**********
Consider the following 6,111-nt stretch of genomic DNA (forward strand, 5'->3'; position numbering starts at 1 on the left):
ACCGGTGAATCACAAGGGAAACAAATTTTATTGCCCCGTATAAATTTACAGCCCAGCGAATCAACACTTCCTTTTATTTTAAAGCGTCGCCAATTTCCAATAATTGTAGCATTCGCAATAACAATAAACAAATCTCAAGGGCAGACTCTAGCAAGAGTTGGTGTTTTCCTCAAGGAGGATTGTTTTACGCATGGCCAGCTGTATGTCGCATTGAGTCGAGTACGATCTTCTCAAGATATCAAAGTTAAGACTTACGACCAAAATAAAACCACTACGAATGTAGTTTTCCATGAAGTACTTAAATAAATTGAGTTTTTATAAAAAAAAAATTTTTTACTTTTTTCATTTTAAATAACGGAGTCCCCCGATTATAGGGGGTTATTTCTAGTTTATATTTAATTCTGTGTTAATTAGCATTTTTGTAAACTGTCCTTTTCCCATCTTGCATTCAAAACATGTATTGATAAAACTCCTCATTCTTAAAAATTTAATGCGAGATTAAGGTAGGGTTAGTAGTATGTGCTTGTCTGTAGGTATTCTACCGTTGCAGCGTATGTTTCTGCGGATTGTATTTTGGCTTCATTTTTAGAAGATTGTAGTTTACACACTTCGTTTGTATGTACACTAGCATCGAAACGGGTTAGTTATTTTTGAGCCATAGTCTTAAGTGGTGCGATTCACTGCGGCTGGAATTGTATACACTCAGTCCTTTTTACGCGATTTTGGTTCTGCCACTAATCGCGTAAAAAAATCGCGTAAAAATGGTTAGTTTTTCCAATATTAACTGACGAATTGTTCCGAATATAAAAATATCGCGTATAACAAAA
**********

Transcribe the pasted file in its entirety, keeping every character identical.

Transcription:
Consider the following 6,111-nt stretch of genomic DNA (forward strand, 5'->3'; position numbering starts at 1 on the left):
ACCGGTGAATCACAAGGGAAACAAATTTTATTGCCCCGTATAAATTTACAGCCCAGCGAATCAACACTTCCTTTTATTTTAAAGCGTCGCCAATTTCCAATAATTGTAGCATTCGCAATAACAATAAACAAATCTCAAGGGCAGACTCTAGCAAGAGTTGGTGTTTTCCTCAAGGAGGATTGTTTTACGCATGGCCAGCTGTATGTCGCATTGAGTCGAGTACGATCTTCTCAAGATATCAAAGTTAAGACTTACGACCAAAATAAAACCACTACGAATGTAGTTTTCCATGAAGTACTTAAATAAATTGAGTTTTTATAAAAAAAAAATTTTTTACTTTTTTCATTTTAAATAACGGAGTCCCCCGATTATAGGGGGTTATTTCTAGTTTATATTTAATTCTGTGTTAATTAGCATTTTTGTAAACTGTCCTTTTCCCATCTTGCATTCAAAACATGTATTGATAAAACTCCTCATTCTTAAAAATTTAATGCGAGATTAAGGTAGGGTTAGTAGTATGTGCTTGTCTGTAGGTATTCTACCGTTGCAGCGTATGTTTCTGCGGATTGTATTTTGGCTTCATTTTTAGAAGATTGTAGTTTACACACTTCGTTTGTATGTACACTAGCATCGAAACGGGTTAGTTATTTTTGAGCCATAGTCTTAAGTGGTGCGATTCACTGCGGCTGGAATTGTATACACTCAGTCCTTTTTACGCGATTTTGGTTCTGCCACTAATCGCGTAAAAAAATCGCGTAAAAATGGTTAGTTTTTCCAATATTAACTGACGAATTGTTCCGAATATAAAAATATCGCGTATAACAAAA